- Links to content suitable for primary or secondary education.
- Broader content than just New York Times.
- Curated content and not just article pointers
Just as we have semantic diversity:
URI dictionaries shall not be required to use a particular technology or paradigm.
4. Immediate Feedback
Whether you will admit it or not, we have all coded HTML and then loaded it in a browser to see the results.
That’s called “immediate feedback” and made HTML, the early versions anyway, extremely successful.
When <a> elements with URIs are used to identify subjects, how can we duplicate that “immediate feedback” experience?
My suggestion is that users encode in the <head> of their documents a meta element that reads:
<meta name=”dictionary” content=”URI”>
Think of it as being the equivalent of spell checking except for subjects. You could even call it “subject checking.”
For most purposes, dictionaries should only return 3 or 4 key/values pairs, enough for users to verify their choice of a URI. With an option to see more information.
True enough, I haven’t asked for users to say which of those properties identify the subject in question and I don’t intend to. That lies in the domain of experts.
The inline URI mechanism lends itself to automatic insertion of URIs, which users could then verify capture their meaning. (Wikifier is a good example, assuming you have a dictionary based on Wikipedia URIs.)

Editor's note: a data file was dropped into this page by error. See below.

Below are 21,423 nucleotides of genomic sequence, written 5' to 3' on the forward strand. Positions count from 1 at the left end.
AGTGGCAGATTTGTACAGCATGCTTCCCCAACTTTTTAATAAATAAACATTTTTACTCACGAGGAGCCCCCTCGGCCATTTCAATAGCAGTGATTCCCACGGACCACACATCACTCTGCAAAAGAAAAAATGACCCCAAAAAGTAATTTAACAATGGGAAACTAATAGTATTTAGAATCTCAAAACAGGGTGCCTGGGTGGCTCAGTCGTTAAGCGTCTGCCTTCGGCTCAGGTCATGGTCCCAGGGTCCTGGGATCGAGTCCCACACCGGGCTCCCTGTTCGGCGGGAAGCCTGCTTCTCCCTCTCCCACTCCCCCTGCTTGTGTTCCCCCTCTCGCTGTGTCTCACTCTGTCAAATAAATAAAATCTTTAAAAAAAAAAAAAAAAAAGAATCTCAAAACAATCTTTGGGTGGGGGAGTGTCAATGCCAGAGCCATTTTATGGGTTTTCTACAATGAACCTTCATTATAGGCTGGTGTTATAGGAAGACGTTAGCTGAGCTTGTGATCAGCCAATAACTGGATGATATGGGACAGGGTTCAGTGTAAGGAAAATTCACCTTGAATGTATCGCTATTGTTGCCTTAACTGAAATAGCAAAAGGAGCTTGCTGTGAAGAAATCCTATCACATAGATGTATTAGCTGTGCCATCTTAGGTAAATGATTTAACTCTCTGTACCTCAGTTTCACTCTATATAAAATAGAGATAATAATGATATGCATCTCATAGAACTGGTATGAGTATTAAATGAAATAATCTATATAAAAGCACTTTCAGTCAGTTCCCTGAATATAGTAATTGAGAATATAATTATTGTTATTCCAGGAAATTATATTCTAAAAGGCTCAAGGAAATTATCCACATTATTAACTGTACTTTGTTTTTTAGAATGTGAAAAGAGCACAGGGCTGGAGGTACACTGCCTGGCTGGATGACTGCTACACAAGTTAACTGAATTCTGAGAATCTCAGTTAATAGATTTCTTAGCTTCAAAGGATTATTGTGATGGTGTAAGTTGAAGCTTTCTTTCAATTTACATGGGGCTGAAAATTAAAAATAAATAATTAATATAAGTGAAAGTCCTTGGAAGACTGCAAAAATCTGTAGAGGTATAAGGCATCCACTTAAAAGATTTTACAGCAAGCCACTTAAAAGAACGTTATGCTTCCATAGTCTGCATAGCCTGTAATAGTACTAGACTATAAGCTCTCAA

Users should be able to choose the dictionaries they prefer for identification of subjects. Further, users should be able to verify their identifications from observing properties associated with a URI.
5. Incentives, Economic and Otherwise
There are economic and other incentives that arise from “Simple Web Semantics.”
First, divorcing URI dictionaries from any particular technology will create an easy on ramp for dictionary creators to offer as many or few services as they choose. Users can vote with their feet on which URI dictionaries meet their needs.
Second, divorcing URIs from their sources creates the potential for economic opportunities and competition in the creation of URI dictionaries. Dictionary creators can serve up definitions for popular URIs, along with pointers to other content, free and otherwise.
Third, giving users the right to choose their URI dictionaries is a step towards returning democracy to the WWW.
Fourth, giving users immediate feedback based on URIs they choose, makes users the judges of their own semantics, again.
Fifth, with the rise of URI dictionaries, the need to maintain URIs, “cool” or otherwise, simply disappears. No one maintains the existence of words. We have dictionaries.
There are technical refinements that I could suggest but I wanted to draw the proposal in broad strokes and improve it based on your comments.
PS: As I promised at the beginning, this proposal does not address many of the endless complexities of semantic integration. If you need a different solution, for a different semantic integration problem, you know where to find me.